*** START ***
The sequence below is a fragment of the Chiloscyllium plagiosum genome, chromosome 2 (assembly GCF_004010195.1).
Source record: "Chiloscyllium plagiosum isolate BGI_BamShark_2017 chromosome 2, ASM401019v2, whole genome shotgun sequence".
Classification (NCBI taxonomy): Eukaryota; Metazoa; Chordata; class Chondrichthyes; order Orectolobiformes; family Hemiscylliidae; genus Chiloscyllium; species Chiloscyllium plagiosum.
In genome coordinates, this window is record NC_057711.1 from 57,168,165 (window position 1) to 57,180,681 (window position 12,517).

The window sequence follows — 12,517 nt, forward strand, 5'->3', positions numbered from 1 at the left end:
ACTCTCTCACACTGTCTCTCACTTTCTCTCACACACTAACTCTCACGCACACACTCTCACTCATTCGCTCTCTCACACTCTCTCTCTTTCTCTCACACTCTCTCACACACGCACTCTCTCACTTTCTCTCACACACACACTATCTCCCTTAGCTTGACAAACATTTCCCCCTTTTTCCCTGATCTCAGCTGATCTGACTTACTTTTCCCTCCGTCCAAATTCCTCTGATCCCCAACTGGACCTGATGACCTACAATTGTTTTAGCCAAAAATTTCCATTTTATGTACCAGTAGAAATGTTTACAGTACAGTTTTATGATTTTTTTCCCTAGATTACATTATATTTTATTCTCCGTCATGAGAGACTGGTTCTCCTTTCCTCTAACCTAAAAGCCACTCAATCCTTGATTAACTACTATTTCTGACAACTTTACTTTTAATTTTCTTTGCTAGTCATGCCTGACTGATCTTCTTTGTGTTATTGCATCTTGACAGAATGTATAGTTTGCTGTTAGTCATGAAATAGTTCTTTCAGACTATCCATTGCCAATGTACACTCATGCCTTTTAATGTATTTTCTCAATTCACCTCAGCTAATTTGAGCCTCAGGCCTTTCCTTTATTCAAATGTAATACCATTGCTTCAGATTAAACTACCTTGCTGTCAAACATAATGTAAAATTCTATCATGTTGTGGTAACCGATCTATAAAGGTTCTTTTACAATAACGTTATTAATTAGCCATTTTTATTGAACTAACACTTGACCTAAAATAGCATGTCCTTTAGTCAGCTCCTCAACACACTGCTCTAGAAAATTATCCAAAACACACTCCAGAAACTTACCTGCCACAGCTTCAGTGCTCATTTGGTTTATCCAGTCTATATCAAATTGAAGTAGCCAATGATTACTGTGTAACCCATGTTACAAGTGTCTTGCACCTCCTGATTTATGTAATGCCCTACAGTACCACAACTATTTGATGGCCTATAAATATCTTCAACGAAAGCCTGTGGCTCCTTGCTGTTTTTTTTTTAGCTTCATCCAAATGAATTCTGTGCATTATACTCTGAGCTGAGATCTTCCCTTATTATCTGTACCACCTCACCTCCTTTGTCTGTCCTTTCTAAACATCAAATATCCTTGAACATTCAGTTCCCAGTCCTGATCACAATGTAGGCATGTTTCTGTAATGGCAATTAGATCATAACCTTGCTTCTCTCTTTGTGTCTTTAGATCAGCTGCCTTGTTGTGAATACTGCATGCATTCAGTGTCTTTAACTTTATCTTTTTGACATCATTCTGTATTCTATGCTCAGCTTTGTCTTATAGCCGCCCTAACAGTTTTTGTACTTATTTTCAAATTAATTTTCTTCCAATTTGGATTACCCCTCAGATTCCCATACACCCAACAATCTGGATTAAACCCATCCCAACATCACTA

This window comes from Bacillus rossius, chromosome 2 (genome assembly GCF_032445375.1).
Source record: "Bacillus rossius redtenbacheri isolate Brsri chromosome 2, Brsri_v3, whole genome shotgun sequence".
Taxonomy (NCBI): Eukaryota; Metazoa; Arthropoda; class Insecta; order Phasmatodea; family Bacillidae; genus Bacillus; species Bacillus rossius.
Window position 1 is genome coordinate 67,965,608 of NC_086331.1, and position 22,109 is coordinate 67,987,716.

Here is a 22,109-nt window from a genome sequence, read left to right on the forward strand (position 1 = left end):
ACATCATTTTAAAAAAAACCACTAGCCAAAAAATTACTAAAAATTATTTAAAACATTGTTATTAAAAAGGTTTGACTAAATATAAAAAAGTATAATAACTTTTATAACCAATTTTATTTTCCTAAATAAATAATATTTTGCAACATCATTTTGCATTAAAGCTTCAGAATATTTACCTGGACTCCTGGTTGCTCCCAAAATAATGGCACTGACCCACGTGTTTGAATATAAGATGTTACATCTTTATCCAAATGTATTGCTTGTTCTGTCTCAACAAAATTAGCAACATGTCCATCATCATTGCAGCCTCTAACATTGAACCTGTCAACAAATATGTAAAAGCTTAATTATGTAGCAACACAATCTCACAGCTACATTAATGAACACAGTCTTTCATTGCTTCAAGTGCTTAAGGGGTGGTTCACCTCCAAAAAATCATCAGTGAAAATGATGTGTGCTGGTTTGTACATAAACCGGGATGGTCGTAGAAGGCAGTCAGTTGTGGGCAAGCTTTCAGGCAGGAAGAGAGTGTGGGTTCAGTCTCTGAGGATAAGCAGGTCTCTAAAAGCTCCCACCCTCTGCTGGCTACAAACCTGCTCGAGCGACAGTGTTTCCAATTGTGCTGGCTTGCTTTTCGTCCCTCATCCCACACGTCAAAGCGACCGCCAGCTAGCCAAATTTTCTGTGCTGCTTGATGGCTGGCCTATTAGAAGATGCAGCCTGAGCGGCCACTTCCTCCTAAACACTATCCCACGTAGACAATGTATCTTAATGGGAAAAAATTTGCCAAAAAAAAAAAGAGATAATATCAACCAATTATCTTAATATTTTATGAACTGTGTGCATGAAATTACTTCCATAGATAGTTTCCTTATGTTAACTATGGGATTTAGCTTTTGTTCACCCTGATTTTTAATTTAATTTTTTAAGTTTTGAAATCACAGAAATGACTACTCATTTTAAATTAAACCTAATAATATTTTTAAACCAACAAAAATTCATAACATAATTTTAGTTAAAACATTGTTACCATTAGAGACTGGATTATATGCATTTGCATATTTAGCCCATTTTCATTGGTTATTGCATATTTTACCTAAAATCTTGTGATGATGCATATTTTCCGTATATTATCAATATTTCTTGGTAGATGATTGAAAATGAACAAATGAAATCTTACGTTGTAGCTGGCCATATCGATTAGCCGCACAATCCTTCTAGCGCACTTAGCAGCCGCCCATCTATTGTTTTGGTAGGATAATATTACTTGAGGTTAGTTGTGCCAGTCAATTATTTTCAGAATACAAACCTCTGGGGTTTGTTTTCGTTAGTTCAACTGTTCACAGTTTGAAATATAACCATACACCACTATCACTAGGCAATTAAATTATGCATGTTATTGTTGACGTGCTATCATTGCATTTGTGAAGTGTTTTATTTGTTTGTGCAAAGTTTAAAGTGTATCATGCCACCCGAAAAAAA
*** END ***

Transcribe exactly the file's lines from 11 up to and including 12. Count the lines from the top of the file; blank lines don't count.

Here is a 22,109-nt window from a genome sequence, read left to right on the forward strand (position 1 = left end):
ACATCATTTTAAAAAAAACCACTAGCCAAAAAATTACTAAAAATTATTTAAAACATTGTTATTAAAAAGGTTTGACTAAATATAAAAAAGTATAATAACTTTTATAACCAATTTTATTTTCCTAAATAAATAATATTTTGCAACATCATTTTGCATTAAAGCTTCAGAATATTTACCTGGACTCCTGGTTGCTCCCAAAATAATGGCACTGACCCACGTGTTTGAATATAAGATGTTACATCTTTATCCAAATGTATTGCTTGTTCTGTCTCAACAAAATTAGCAACATGTCCATCATCATTGCAGCCTCTAACATTGAACCTGTCAACAAATATGTAAAAGCTTAATTATGTAGCAACACAATCTCACAGCTACATTAATGAACACAGTCTTTCATTGCTTCAAGTGCTTAAGGGGTGGTTCACCTCCAAAAAATCATCAGTGAAAATGATGTGTGCTGGTTTGTACATAAACCGGGATGGTCGTAGAAGGCAGTCAGTTGTGGGCAAGCTTTCAGGCAGGAAGAGAGTGTGGGTTCAGTCTCTGAGGATAAGCAGGTCTCTAAAAGCTCCCACCCTCTGCTGGCTACAAACCTGCTCGAGCGACAGTGTTTCCAATTGTGCTGGCTTGCTTTTCGTCCCTCATCCCACACGTCAAAGCGACCGCCAGCTAGCCAAATTTTCTGTGCTGCTTGATGGCTGGCCTATTAGAAGATGCAGCCTGAGCGGCCACTTCCTCCTAAACACTATCCCACGTAGACAATGTATCTTAATGGGAAAAAATTTGCCAAAAAAAAAAAGAGATAATATCAACCAATTATCTTAATATTTTATGAACTGTGTGCATGAAATTACTTCCATAGATAGTTTCCTTATGTTAACTATGGGATTTAGCTTTTGTTCACCCTGATTTTTAATTTAATTTTTTAAGTTTTGAAATCACAGAAATGACTACTCATTTTAAATTAAACCTAATAATATTTTTAAACCAACAAAAATTCATAACATAATTTTAGTTAAAACATTGTTACCATTAGAGACTGGATTATATGCATTTGCATATTTAGCCCATTTTCATTGGTTATTGCATATTTTACCTAAAATCTTGTGATGATGCATATTTTCCGTATATTATCAATATTTCTTGGTAGATGATTGAAAATGAACAAATGAAATCTTACGTTGTAGCTGGCCATATCGATTAGCCGCACAATCCTTCTAGCGCACTTAGCAGCCGCCCATCTATTGTTTTGGTAGGATAATATTACTTGAGGTTAGTTGTGCCAGTCAATTATTTTCAGAATACAAACCTCTGGGGTTTGTTTTCGTTAGTTCAACTGTTCACAGTTTGAAATATAACCATACACCACTATCACTAGGCAATTAAATTATGCATGTTATTGTTGACGTGCTATCATTGCATTTGTGAAGTGTTTTATTTGTTTGTGCAAAGTTTAAAGTGTATCATGCCACCCGAAAAAAA